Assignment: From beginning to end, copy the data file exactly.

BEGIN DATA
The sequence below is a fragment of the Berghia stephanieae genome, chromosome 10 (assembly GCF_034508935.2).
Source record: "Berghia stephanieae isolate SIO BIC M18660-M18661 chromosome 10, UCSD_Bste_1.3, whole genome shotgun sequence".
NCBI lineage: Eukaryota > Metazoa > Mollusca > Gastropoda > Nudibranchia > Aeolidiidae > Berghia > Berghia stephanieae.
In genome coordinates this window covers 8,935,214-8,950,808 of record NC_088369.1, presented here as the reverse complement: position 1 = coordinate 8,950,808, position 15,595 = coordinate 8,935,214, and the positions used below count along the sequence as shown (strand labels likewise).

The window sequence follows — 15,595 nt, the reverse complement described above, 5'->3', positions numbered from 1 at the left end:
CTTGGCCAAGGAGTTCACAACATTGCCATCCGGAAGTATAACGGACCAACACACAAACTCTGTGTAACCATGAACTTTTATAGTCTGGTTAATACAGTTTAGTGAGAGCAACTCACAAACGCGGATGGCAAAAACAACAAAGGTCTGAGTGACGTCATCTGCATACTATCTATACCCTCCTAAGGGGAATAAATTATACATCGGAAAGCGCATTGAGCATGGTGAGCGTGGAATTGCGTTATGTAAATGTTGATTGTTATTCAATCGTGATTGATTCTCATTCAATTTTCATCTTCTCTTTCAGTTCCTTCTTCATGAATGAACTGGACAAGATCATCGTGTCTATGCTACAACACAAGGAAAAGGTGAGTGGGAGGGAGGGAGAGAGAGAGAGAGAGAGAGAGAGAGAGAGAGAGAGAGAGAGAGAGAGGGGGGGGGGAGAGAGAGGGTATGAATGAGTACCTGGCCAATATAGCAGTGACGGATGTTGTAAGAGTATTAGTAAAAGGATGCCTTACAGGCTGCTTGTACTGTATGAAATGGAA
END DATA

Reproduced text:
The sequence below is a fragment of the Berghia stephanieae genome, chromosome 10 (assembly GCF_034508935.2).
Source record: "Berghia stephanieae isolate SIO BIC M18660-M18661 chromosome 10, UCSD_Bste_1.3, whole genome shotgun sequence".
NCBI lineage: Eukaryota > Metazoa > Mollusca > Gastropoda > Nudibranchia > Aeolidiidae > Berghia > Berghia stephanieae.
In genome coordinates this window covers 8,935,214-8,950,808 of record NC_088369.1, presented here as the reverse complement: position 1 = coordinate 8,950,808, position 15,595 = coordinate 8,935,214, and the positions used below count along the sequence as shown (strand labels likewise).

The window sequence follows — 15,595 nt, the reverse complement described above, 5'->3', positions numbered from 1 at the left end:
CTTGGCCAAGGAGTTCACAACATTGCCATCCGGAAGTATAACGGACCAACACACAAACTCTGTGTAACCATGAACTTTTATAGTCTGGTTAATACAGTTTAGTGAGAGCAACTCACAAACGCGGATGGCAAAAACAACAAAGGTCTGAGTGACGTCATCTGCATACTATCTATACCCTCCTAAGGGGAATAAATTATACATCGGAAAGCGCATTGAGCATGGTGAGCGTGGAATTGCGTTATGTAAATGTTGATTGTTATTCAATCGTGATTGATTCTCATTCAATTTTCATCTTCTCTTTCAGTTCCTTCTTCATGAATGAACTGGACAAGATCATCGTGTCTATGCTACAACACAAGGAAAAGGTGAGTGGGAGGGAGGGAGAGAGAGAGAGAGAGAGAGAGAGAGAGAGAGAGAGAGAGAGAGAGAGGGGGGGGGGAGAGAGAGGGTATGAATGAGTACCTGGCCAATATAGCAGTGACGGATGTTGTAAGAGTATTAGTAAAAGGATGCCTTACAGGCTGCTTGTACTGTATGAAATGGAA